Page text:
Five things you should know before updating your central heating system

Five things you should know before updating your central heating system

A central heating upgrade is one of the first things people think of when they start to consider making their homes more energy efficient. However, there are some key factors you need to take into account before you start.

Size matters

The size of your home is important when it comes to selecting a new boiler. If you only have a small property, then a combi boiler – that generates hot water on demand – is likely to be the best choice. For larger properties, you’re likely to be better off with a regular or system boiler that stores hot water in a cylinder. Remember, all new boiler have to be condensing types.

Count the bathrooms

The number of bathrooms you have is usually a good guide to the kind of boiler you need. With one bathroom or shower room, a combi will be fine, but if you have extra bathrooms or en-suites, you’ll be better off with a system that has a hot water cylinder.

Radiators and pipes

You might be thinking of just changing the boiler, but you need to consider the rest of the system too. Old pipe work and radiators may not be up to the latest standards and could lead to leaks if you just install a new boiler that works on a pressurised system. You may also take the opportunity to swap to more stylish designer radiators, from a supplier like apolloradiators, to update your system.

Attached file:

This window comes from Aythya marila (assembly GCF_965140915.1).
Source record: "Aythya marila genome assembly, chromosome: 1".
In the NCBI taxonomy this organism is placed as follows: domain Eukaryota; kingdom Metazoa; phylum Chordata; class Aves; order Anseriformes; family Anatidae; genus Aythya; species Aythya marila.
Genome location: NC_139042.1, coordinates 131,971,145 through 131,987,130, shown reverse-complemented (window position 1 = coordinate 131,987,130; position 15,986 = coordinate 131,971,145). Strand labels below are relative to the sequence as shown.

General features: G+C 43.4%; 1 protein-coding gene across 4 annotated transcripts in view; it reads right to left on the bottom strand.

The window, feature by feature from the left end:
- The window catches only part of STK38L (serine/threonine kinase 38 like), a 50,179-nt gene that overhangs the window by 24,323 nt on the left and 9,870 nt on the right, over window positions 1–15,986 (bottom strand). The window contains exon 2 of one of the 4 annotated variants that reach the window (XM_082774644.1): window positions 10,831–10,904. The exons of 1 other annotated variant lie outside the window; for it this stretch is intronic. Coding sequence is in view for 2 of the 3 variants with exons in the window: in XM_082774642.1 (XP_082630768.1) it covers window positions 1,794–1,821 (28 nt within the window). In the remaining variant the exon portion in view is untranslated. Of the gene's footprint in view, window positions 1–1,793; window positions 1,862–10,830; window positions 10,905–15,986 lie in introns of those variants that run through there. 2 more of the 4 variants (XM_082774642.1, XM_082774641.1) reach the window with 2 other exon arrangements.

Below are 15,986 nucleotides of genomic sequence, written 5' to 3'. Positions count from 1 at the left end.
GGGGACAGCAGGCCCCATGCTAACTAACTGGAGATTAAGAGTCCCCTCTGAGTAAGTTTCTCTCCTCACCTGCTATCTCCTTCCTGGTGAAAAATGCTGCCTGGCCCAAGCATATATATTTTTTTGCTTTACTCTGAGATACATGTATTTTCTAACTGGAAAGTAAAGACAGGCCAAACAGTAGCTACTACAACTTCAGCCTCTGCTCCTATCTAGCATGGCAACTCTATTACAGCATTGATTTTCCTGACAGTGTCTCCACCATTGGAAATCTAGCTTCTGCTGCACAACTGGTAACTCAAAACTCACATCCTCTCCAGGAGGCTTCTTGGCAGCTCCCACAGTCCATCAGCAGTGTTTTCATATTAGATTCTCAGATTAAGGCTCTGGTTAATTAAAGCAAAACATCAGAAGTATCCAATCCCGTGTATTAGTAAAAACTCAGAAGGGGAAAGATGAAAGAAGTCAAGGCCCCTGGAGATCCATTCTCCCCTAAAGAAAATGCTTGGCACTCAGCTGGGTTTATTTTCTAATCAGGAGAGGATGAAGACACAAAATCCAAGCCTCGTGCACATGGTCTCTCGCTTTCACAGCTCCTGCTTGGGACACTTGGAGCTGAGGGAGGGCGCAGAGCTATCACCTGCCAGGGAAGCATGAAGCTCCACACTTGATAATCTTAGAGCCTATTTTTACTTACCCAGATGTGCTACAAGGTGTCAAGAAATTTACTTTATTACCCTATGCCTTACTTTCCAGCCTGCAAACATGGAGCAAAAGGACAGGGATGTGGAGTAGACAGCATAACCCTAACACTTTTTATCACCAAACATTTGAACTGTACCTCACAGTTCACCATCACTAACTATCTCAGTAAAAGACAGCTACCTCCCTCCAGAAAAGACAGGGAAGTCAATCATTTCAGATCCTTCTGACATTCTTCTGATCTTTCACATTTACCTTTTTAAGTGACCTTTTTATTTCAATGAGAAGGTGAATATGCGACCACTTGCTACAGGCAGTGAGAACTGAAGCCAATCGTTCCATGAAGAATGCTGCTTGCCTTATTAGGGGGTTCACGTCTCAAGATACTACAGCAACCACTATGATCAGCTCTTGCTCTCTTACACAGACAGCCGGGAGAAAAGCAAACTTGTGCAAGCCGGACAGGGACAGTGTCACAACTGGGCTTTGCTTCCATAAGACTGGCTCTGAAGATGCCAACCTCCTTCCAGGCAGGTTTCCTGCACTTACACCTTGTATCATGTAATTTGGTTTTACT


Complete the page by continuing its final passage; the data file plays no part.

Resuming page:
Freeing up space

An advantage of switching to a new boiler could be that you free up some space. Changing to a combi means no hot water cylinder, so you can reclaim the space it used to use. However, if it was located in an airing cupboard, think about how you’ll air clothes and household linen – fitting a small radiator in the airing cupboard may be the answer. New boilers are often smaller than old ones, so you may actually be able to locate the boiler in a cupboard.

Lofty ideas

Regular boiler systems have a header tank in the loft. If you’re thinking about a loft conversion at some point, you may prefer a system that has no tank or switching to a smaller one. Also consider if the boiler is able to feed extra radiators for future extensions.

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